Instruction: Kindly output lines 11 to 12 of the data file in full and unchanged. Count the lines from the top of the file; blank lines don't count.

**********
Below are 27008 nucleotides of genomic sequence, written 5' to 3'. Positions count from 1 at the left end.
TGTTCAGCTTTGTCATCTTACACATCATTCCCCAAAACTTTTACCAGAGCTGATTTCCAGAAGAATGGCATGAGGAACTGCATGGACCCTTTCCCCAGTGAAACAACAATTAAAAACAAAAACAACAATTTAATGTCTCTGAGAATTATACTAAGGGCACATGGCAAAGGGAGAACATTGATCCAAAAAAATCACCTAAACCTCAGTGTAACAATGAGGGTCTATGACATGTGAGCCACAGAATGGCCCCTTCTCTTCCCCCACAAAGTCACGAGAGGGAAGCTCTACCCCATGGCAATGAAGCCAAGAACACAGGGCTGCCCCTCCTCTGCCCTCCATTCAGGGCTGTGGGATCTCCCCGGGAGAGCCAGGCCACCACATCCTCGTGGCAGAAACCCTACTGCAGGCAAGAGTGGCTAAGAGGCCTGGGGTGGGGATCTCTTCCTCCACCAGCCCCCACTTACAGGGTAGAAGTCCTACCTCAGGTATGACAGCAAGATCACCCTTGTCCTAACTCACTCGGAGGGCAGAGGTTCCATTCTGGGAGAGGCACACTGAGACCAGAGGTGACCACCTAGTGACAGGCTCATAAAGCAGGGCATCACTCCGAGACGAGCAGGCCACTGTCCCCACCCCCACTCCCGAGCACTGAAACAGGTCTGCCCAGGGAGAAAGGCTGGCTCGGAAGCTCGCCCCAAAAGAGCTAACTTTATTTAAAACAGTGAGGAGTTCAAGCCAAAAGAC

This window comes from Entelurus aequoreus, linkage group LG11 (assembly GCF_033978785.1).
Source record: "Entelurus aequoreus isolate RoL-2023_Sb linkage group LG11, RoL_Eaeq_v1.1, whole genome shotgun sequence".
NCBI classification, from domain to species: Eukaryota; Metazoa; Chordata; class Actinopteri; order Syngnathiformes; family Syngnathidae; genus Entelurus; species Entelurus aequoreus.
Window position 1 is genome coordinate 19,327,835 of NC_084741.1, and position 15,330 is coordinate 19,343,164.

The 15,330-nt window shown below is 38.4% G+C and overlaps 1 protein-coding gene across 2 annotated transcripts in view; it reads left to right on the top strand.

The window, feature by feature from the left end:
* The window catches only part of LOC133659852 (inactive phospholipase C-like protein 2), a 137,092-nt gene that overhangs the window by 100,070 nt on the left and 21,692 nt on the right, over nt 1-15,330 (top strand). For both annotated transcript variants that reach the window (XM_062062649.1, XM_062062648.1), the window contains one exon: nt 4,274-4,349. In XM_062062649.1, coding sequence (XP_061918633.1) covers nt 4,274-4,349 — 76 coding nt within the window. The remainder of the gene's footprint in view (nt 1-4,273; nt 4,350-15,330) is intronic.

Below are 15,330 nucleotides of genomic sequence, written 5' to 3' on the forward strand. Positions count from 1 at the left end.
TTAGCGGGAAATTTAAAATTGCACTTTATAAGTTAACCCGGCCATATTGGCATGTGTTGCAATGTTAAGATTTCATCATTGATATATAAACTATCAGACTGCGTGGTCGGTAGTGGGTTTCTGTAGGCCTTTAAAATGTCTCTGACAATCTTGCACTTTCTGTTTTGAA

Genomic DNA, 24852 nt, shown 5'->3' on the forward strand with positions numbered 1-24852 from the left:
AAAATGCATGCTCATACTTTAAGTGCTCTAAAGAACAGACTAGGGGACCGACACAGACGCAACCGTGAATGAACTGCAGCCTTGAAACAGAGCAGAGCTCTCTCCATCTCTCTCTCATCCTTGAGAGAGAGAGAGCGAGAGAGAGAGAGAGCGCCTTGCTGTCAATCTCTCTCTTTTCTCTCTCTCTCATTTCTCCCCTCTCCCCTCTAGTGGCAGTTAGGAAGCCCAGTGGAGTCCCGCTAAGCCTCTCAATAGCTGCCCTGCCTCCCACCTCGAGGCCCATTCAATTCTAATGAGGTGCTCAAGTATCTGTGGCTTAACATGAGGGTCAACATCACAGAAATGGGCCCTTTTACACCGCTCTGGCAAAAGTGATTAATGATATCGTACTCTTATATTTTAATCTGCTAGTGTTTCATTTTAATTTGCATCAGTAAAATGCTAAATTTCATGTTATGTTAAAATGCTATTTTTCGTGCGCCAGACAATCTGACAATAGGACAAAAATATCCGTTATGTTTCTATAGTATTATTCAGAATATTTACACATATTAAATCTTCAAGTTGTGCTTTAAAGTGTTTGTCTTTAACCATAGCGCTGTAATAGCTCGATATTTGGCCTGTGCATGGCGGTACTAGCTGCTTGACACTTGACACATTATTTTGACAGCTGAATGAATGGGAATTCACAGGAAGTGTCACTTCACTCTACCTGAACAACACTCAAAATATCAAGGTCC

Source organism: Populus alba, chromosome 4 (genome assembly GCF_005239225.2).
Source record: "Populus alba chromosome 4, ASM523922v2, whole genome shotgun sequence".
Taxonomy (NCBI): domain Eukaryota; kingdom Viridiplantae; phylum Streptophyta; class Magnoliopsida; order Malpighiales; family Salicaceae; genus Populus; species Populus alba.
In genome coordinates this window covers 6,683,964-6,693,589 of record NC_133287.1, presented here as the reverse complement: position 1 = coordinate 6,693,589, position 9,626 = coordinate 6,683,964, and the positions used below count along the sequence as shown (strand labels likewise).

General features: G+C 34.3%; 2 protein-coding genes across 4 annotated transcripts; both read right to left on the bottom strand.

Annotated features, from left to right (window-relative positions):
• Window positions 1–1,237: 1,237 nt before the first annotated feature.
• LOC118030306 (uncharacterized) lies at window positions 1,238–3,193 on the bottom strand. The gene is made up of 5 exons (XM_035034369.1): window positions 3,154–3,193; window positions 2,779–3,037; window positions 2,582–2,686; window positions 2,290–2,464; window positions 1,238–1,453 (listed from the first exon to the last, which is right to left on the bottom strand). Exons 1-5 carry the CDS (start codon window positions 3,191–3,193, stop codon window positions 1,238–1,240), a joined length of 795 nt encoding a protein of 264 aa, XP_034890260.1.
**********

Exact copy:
TTAGCGGGAAATTTAAAATTGCACTTTATAAGTTAACCCGGCCATATTGGCATGTGTTGCAATGTTAAGATTTCATCATTGATATATAAACTATCAGACTGCGTGGTCGGTAGTGGGTTTCTGTAGGCCTTTAAAATGTCTCTGACAATCTTGCACTTTCTGTTTTGAA

Genomic DNA, 24852 nt, shown 5'->3' on the forward strand with positions numbered 1-24852 from the left: